In 1917-18 Sir John was appointed chairman of the Irish Peat Enquiry Committee. The Commission reported on the practical possibilities of turf production. Both the British Government and the Free State Government failed to act on his recommendations. In 1924, Sir John took the bull by the horns, purchased two bogs at Ticknevin and Turraun in the Bog of Allen and set up the Leinster Carbonising Company. The venture cost over £70,000 of his own money and was to prove a massive inspiration to Irish peat industry. He drained the bogland and built a peat fuelled power station which drove an Wielandt excavator. His aim was to develop on a large-scale, the production of power from peat with recovery of products of tar, and of fertilisers. He carried out at his own expense for many years industrial research into the economics of the Peat Resources of Ireland, and on his former property at Ferbane is to be seen one of the most modern continental type of automatic peat-winning and sod-spreading plants. The excess peat was then taken by the Grand Canal for sale in Dublin. In 1934, the Irish Free State launched the Turf Development Board (later Bord na Móna), sending delegations to study production methods in Russia and Germany. In 1936, the TDB purchased the Turraun site which they used as the basis for all of their later peat fuelled power stations. The area is now the Lough Boora Parklands nature reserve.
In 1918, he was also appointed a Member of the Commission on the Water Power Resource of the United Kingdom sub-committee appointed by the Board of Trade. He was Chairman of the Water Power Resource of Ireland Sub-Committee, 1919-21. He had a considerable stake in the Liffey Hydro-Electric Scheme and, during the 1920s, used his position in the Senate, to speak out against the State-sponsored Shannon Scheme and their Siemens-built Ardnacrusha power station which was designed to kick-start the rural electrification of the west. He lambasted the scheme as a socialist interference in what was essentially a private enterprise preserve. In 1925, he famously conjured the image of the ‘poisonous virus of nationalism’, leaving the way open for comparisons with the Soviet Union. In later life he had the satisfaction of seeing his ideas come into fruition when the Poulaphouca Reservoir was created by damming the River Liffey as part of a collaboration between the Electricity Supply Board and Dublin City Council to build a second hydroelectric station in Ireland while the reservoir could be used to supply water to the Dublin region. His son, John William Griffith carried out the Poulaphouca survey.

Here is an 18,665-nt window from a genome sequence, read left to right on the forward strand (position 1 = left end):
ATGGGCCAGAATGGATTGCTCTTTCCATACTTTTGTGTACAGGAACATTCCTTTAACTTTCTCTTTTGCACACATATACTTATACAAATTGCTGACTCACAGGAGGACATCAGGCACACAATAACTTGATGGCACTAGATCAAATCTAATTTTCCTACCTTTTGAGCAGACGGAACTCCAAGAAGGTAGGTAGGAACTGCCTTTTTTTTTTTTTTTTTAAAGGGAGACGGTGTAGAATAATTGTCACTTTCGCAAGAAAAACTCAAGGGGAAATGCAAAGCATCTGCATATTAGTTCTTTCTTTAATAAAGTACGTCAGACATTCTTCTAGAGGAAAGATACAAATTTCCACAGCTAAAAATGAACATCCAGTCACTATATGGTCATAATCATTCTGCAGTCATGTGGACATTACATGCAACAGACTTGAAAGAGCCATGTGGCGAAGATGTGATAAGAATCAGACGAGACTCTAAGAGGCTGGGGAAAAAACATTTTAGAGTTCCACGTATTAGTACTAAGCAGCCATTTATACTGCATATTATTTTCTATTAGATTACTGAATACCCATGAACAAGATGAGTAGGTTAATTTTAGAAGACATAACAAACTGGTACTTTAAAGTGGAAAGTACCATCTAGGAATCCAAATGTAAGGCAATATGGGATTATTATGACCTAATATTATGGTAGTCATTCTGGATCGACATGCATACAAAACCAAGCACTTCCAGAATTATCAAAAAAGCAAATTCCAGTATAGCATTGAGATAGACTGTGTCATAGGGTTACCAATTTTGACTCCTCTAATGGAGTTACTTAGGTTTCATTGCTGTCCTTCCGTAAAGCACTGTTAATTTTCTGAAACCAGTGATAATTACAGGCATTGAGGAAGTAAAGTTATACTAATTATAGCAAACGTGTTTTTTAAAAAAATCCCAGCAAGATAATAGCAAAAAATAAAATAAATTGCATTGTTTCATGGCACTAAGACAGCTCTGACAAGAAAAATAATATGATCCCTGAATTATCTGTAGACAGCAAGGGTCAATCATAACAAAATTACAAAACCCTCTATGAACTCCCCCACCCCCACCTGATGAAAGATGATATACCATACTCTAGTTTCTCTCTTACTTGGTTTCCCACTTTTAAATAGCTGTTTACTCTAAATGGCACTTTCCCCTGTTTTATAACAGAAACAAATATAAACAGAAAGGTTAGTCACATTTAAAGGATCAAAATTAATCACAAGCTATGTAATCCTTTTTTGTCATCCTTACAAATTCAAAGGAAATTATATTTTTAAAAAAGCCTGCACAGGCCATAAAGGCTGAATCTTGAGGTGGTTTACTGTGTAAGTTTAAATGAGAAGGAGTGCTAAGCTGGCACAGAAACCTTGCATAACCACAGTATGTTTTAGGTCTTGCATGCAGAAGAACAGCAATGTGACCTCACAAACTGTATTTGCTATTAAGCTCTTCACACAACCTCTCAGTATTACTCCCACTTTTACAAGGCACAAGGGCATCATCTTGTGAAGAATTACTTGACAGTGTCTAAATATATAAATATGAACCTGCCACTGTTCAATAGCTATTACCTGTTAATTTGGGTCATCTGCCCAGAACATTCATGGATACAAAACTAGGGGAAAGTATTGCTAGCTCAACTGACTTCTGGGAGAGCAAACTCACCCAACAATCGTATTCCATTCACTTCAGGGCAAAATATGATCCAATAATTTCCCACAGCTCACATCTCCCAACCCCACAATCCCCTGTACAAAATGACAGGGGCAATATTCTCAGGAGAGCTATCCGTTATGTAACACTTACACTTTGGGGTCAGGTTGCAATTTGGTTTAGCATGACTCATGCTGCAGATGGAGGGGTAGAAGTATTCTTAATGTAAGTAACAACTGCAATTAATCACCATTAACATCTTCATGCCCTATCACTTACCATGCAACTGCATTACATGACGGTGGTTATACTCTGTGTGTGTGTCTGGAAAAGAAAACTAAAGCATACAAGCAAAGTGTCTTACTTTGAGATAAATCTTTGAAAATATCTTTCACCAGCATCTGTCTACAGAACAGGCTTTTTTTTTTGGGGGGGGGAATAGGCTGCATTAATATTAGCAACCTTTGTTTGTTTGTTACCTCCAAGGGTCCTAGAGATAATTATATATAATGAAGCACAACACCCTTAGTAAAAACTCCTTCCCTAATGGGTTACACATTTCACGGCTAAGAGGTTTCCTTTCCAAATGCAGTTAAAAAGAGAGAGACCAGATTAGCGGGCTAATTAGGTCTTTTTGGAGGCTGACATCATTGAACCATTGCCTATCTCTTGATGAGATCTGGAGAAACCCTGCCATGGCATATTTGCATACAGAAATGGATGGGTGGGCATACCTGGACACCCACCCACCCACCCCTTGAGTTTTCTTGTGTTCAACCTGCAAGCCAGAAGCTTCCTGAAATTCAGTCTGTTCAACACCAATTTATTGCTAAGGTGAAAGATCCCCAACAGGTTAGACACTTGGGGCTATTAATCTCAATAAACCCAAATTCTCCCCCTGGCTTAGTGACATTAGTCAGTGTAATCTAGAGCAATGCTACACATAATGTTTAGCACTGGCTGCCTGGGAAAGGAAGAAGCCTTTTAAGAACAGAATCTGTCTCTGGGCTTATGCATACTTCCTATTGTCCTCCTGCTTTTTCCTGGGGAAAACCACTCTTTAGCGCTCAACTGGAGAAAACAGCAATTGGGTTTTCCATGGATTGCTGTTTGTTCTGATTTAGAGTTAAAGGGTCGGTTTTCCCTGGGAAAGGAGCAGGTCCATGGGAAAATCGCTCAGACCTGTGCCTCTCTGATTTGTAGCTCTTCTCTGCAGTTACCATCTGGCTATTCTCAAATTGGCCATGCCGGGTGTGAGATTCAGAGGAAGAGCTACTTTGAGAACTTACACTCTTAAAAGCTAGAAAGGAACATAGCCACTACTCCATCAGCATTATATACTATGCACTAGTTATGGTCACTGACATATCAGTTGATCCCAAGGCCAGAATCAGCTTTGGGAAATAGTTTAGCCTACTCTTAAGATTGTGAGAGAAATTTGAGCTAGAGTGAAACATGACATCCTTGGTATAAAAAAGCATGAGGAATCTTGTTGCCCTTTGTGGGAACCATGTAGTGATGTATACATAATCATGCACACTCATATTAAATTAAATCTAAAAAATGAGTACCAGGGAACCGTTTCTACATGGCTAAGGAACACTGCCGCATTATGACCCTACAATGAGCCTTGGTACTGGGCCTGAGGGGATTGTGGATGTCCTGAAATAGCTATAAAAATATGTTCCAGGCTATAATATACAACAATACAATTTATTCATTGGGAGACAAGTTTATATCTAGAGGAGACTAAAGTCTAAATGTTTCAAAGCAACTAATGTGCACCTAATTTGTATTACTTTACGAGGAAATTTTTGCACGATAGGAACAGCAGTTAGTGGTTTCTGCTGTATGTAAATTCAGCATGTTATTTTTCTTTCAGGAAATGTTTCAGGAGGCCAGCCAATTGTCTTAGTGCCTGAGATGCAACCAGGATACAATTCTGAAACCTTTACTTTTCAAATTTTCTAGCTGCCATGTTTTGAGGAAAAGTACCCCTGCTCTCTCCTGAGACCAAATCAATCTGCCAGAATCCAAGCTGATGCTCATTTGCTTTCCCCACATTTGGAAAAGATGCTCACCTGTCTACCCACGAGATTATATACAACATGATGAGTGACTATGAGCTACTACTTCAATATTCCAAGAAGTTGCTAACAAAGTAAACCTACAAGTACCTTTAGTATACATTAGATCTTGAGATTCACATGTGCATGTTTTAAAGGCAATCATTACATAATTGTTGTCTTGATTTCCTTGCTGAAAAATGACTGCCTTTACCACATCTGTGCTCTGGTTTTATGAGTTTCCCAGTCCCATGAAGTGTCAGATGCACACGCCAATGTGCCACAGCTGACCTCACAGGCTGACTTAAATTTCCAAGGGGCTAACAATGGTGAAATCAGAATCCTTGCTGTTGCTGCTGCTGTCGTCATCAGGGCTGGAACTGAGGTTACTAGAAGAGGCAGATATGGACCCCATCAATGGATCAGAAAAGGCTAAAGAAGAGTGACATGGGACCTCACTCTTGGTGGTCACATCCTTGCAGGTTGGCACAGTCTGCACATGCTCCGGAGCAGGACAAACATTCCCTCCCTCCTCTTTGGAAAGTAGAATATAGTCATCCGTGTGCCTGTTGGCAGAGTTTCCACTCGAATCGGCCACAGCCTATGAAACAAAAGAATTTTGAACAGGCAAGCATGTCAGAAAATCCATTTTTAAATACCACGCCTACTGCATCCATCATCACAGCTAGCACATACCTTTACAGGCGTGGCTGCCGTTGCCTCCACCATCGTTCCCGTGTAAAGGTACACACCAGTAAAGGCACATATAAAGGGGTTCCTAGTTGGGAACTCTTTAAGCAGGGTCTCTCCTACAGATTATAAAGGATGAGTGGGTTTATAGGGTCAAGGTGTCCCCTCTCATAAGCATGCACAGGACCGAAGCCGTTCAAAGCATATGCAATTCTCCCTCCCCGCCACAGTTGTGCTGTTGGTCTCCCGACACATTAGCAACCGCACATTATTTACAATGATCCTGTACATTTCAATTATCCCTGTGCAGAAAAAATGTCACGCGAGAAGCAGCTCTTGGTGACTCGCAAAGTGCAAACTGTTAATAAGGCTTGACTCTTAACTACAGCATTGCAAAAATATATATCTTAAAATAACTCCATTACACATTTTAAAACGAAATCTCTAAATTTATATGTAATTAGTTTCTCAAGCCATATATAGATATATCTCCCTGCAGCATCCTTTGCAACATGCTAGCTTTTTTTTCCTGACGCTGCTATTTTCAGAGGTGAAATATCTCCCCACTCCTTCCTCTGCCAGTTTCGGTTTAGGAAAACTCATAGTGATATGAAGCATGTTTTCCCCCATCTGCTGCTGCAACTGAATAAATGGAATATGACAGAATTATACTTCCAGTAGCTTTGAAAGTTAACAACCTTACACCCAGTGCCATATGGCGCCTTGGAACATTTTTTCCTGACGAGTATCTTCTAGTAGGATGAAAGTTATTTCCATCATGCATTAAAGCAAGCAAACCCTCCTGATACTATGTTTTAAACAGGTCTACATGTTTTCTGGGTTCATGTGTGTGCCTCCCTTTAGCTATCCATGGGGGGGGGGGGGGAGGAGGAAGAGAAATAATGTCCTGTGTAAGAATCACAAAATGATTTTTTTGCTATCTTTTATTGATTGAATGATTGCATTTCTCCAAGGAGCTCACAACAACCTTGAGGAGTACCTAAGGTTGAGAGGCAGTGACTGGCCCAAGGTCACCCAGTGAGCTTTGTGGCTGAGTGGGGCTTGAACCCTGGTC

The Corporation of Dublin recognised his contribution by conferring the Freedom of the City on him. He also served as Honorary Professor of Harbour Engineering in Trinity College, Dublin, and received the Degree of M.A.I. Hon. Causa from the University of Dublin in 1914. In 1921, he was one of fourteen men appointed by the Lord Lieutenant to sit alongside the Peers, Privy Councillors and Representative so the Church of Ireland on the short-lived Senate of Southern Ireland. Sir William Goulding and the 2nd Baron Rathdonnell were appointed to the same Senate. In 1922, he was elected by the Dail to serve as a member of the first Irish free State Senate (Seanad Éireann) and remained a Senator until it's abolition in 1936. In 1922, he became vice-president of Royal Dublin Society under the 2nd Baron Rathdonnell.